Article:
Update: Florida Legislature Adopts OFC Workers’ Compensation Fraud Work Group Recommendations, Passes Law Establishing Real-Time Check Cashing Database and Check Casher Reporting Requirements
On April 30, 2013, the Florida Legislature passed House Bill 217, which when signed into law by Gov. Rick Scott, will place additional duties on check cashers by requiring them to log certain transactions in a real-time electronic statewide database. The bill is the latest effort by State officials to combat and prevent MSB-facilitated workers’ compensation fraud. A copy of the bill can be read here.
As we have previously reported, MSB-facilitated workers’ compensation fraud has been in the crosshairs of Florida officials since August of 2011. At that time, the Financial Services Commission of the Florida Office of Financial Regulation issued a cabinet report to Gov. Rick Scott regarding MSB-facilitated workers’ compensation schemes. The report revealed that MSBs have played an active, critical, and sometimes unknowing part in defrauding the workers’ compensation insurance market in Florida. As a result of these findings, Florida C.F.O. Jeff Atlwater announced the creation of the “MSB Facilitated Workers’ Compensation Fraud Workgroup” to develop comprehensive reforms to combat the fraud scheme. Our previous reports, detailing the fraud scheme, the OFR cabinet report, and the activities of the MSB Workers’ Compensation Fraud Workgroup can be read here, here, here, and here.
The new legislation adopts several of the Workgroup’s recommendations for curbing MSB-facilitated fraud. (A complete list of the Workgroup’s recommendations can be read here.) Once signed into law, House Bill 217 will require check cashers to submit the following information to the electronic check cashing database prior to cashing any checks of an amount greater than $1,000: 1) the transaction date; 2) the payor’s name; 3) the payee’s name; 4) the name of the conductor of the check cashing transaction if different than the payee; 5) the amount of the payment instrument; 6) the amount of currency provided; 7) the type of payment instrument; 8) the fee charged for cashing the payment instrument; 9)the location where the payment instrument was accepted; 10) the type of identification and identification number presented by the payee/conductor; and 11) the payee’s workers’ compensation insurance policy number. The legislation also requires that if multiple checks totaling $1,000 or more are cashed by any one person in one day, the amounts of each transaction must be aggregated, thus triggering a reporting requirement.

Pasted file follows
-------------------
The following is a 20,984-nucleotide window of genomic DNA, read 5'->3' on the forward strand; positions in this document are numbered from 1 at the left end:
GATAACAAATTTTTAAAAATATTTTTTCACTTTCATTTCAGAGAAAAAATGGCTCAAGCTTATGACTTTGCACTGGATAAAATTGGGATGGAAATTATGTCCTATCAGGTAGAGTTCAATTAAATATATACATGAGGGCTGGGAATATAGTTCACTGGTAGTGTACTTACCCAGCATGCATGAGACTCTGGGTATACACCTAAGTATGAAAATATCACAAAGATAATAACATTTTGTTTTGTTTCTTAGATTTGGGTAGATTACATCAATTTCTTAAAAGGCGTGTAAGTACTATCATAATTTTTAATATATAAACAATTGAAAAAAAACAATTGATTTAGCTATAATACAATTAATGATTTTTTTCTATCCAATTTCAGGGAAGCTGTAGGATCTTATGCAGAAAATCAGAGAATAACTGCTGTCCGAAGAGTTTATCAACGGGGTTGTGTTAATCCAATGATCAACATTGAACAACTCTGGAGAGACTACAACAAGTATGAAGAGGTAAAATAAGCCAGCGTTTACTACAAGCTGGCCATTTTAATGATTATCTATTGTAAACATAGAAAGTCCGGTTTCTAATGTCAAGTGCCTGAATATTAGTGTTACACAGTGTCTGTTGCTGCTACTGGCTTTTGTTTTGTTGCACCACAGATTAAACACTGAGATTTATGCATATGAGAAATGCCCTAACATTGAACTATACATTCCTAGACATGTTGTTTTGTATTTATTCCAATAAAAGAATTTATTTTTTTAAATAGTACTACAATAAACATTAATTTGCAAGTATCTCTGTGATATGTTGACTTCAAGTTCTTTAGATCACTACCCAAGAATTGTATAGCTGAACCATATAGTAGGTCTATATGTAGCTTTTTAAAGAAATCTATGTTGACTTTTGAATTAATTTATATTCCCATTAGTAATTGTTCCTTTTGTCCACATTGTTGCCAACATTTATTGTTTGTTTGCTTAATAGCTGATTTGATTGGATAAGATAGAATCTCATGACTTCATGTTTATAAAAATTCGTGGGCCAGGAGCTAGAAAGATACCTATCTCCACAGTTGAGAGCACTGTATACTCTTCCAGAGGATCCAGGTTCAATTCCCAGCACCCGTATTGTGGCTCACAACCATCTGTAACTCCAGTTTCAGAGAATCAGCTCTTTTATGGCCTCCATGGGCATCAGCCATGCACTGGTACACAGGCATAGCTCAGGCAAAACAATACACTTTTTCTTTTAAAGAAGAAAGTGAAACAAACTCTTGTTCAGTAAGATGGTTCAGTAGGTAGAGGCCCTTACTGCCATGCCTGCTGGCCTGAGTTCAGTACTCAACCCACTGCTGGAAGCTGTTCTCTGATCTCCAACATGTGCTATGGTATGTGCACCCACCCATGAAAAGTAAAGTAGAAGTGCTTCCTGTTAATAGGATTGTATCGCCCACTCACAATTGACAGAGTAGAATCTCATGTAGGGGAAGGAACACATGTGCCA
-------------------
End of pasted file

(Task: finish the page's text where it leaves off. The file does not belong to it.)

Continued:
The new check cashing database will also be able to interface with databases which currently exist for the Secretary of State and the Department of Financial Services for purposes of verifying corporate registration and determining proof of workers’ compensation coverage. The Office of Financial Regulation believes that the ability to interface and receive real time information between agencies will allow law enforcement to more effectively track and investigate potential fraud. A copy of the Office of Financial Regulation’s press release can be read here.
Fuerst Ittleman David and Joseph will continue to monitor this situation as implementation of House Bill 217 will result in fundamental regulatory changes for the Florida MSB industry. If you have questions pertaining to the Florida Office of Financial Regulations, the BSA, anti-money laundering compliance, or how to ensure that your business maintains regulatory compliance at both the state and federal levels, please contact us at email@example.com.